by Dr. Danna Bodenheimer, LCSW, author of Real World Clinical Social Work: Find Your Voice and Find Your Way
It is not uncommon for social workers to feel excluded from conversations on clinical work. There is a misperception that a privileged few are practicing clinically, while the majority of social workers are in non-clinical settings, doing non-clinical work. These misperceptions are rooted in a fantasy of the inflexibility and non-transferable nature of what makes social work clinical. The fact is that clinical social work happens everywhere. It is only dependent on a mindset, not an actual physical setting.
There are six key ways in which any social work becomes clinical. These are not anything inaccessible or particularly difficult to construct. Instead, they are simply ways of thinking that shift all of our work into a transformative and therapeutic psychological space.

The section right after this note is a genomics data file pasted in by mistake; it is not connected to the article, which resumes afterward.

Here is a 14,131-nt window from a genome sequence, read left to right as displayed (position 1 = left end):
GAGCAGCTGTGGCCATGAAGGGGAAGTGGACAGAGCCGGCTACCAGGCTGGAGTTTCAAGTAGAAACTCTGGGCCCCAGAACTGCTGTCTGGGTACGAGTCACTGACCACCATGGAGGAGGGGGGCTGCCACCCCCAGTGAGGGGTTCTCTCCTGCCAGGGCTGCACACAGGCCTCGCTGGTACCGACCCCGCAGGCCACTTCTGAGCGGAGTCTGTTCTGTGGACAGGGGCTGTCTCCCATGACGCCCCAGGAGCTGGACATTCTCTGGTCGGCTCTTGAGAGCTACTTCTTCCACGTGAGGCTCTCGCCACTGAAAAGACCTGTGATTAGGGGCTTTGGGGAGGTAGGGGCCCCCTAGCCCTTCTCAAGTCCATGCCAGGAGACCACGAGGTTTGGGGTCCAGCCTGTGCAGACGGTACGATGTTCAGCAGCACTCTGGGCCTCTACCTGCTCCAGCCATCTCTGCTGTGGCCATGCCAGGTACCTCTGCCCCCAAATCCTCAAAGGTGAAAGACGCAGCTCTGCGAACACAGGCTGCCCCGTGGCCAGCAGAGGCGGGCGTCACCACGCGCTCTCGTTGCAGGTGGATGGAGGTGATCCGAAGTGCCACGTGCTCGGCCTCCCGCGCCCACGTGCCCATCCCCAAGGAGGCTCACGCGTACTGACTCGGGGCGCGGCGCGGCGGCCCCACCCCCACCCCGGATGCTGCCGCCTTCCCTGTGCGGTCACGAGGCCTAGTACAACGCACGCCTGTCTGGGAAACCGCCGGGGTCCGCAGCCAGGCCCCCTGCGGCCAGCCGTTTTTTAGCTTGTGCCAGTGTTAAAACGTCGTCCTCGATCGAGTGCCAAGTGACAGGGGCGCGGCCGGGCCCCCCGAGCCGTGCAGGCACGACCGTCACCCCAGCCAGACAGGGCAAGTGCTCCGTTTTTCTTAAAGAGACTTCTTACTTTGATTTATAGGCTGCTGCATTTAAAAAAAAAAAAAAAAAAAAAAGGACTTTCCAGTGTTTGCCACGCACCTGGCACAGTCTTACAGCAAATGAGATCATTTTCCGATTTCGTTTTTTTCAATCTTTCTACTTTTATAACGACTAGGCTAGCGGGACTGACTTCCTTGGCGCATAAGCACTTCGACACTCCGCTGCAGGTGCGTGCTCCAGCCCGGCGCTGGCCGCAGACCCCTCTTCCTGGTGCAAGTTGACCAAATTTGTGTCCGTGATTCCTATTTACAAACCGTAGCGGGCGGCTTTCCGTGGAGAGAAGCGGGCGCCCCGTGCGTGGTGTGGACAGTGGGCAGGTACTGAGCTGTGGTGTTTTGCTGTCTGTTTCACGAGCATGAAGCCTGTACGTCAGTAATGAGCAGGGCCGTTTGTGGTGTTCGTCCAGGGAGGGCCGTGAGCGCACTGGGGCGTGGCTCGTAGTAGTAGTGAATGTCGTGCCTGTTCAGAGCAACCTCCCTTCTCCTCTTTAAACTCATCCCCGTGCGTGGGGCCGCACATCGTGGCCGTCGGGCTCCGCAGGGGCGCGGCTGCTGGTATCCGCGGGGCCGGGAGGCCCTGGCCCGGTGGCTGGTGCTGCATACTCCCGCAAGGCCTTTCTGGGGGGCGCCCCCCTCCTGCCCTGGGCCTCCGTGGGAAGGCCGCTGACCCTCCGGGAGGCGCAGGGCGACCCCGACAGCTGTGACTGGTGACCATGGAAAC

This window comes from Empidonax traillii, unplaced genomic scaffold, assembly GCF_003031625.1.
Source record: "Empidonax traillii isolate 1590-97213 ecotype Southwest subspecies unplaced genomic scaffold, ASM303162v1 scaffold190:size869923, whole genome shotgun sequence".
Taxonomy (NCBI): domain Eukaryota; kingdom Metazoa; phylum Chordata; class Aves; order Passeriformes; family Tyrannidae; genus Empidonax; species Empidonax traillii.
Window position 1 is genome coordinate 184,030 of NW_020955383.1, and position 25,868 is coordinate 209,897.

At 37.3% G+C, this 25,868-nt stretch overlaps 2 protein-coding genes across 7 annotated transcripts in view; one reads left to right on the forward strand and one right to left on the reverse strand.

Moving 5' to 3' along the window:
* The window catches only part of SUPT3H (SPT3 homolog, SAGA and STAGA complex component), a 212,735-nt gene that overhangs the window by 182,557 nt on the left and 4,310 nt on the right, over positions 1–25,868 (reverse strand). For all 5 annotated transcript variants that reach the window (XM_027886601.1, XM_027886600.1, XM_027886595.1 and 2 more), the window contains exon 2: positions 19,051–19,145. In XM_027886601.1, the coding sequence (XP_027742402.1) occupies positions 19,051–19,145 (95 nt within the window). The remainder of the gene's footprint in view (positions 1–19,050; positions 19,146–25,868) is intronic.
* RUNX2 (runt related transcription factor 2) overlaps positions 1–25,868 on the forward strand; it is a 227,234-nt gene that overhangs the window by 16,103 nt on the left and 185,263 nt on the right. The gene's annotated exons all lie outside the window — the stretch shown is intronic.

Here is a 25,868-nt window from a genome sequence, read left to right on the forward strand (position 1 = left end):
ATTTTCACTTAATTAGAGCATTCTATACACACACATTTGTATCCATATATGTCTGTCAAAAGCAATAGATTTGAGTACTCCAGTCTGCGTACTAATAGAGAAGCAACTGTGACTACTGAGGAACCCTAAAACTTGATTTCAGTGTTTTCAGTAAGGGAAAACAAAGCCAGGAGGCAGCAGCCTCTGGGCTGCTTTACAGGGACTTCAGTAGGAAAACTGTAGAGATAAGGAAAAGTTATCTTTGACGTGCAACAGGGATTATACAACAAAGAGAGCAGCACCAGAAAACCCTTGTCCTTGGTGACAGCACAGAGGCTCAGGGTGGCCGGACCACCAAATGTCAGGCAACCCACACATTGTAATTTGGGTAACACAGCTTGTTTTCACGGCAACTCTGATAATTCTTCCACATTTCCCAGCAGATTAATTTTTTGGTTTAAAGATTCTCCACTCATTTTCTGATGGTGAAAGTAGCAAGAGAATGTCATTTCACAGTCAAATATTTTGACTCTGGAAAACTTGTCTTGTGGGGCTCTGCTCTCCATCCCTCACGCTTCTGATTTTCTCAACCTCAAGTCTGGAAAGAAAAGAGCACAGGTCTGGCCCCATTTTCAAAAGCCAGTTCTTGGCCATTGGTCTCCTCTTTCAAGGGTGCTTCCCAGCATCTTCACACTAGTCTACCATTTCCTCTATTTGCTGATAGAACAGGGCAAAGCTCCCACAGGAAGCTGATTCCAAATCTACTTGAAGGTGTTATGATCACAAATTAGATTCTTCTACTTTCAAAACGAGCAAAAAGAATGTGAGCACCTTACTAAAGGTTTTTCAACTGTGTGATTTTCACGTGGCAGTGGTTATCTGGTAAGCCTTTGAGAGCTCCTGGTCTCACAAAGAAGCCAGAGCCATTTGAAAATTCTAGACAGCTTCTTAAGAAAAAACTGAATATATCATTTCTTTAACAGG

1. Manifest vs. Latent Content
Conversations are made therapeutic or clinical by the social worker’s dual attention to both the manifest and latent content. While the age old proverb goes, Sometimes a cigar is just a cigar, clinical social work requires us to wonder about what else a cigar might actually be. This does not mean that we think classically about cigars and simply interpret them as phallic symbols. Instead, we wonder why someone would smoke a cigar and what might be getting in the way of stopping. We wonder about underlying patterns of self destruction or the significance of the smoking ritual itself. To render social work clinical, we listen for more, and think about what is behind the scenes of what is said. The stage itself is considered to be the manifest content, and everything that goes on behind the scenes is considered to be the latent content - the more unsayable and unknowable material. Bringing this material into consciousness is a clinical act.
2. Transference vs. Countertransference